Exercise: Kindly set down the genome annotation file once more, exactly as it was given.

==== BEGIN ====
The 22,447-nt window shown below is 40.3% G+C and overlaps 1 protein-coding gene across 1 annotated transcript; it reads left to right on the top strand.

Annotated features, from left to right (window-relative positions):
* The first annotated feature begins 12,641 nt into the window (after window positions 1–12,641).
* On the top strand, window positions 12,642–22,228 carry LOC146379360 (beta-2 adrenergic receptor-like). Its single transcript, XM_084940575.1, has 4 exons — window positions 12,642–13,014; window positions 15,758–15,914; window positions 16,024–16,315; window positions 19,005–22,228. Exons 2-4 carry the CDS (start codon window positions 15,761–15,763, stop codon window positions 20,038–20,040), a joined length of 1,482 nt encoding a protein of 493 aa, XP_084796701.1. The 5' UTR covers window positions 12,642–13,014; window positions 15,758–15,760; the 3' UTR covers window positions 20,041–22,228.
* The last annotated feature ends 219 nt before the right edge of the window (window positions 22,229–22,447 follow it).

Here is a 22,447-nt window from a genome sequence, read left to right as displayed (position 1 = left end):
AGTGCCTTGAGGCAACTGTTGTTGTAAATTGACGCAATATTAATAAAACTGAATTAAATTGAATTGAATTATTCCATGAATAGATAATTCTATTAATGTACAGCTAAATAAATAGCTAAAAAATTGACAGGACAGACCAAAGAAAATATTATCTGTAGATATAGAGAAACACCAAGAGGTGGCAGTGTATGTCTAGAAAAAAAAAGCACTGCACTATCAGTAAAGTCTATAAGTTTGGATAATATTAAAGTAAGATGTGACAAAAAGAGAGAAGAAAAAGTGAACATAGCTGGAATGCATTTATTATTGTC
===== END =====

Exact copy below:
The 22,447-nt window shown below is 40.3% G+C and overlaps 1 protein-coding gene across 1 annotated transcript; it reads left to right on the top strand.

Annotated features, from left to right (window-relative positions):
* The first annotated feature begins 12,641 nt into the window (after window positions 1–12,641).
* On the top strand, window positions 12,642–22,228 carry LOC146379360 (beta-2 adrenergic receptor-like). Its single transcript, XM_084940575.1, has 4 exons — window positions 12,642–13,014; window positions 15,758–15,914; window positions 16,024–16,315; window positions 19,005–22,228. Exons 2-4 carry the CDS (start codon window positions 15,761–15,763, stop codon window positions 20,038–20,040), a joined length of 1,482 nt encoding a protein of 493 aa, XP_084796701.1. The 5' UTR covers window positions 12,642–13,014; window positions 15,758–15,760; the 3' UTR covers window positions 20,041–22,228.
* The last annotated feature ends 219 nt before the right edge of the window (window positions 22,229–22,447 follow it).

Here is a 22,447-nt window from a genome sequence, read left to right as displayed (position 1 = left end):
AGTGCCTTGAGGCAACTGTTGTTGTAAATTGACGCAATATTAATAAAACTGAATTAAATTGAATTGAATTATTCCATGAATAGATAATTCTATTAATGTACAGCTAAATAAATAGCTAAAAAATTGACAGGACAGACCAAAGAAAATATTATCTGTAGATATAGAGAAACACCAAGAGGTGGCAGTGTATGTCTAGAAAAAAAAAGCACTGCACTATCAGTAAAGTCTATAAGTTTGGATAATATTAAAGTAAGATGTGACAAAAAGAGAGAAGAAAAAGTGAACATAGCTGGAATGCATTTATTATTGTC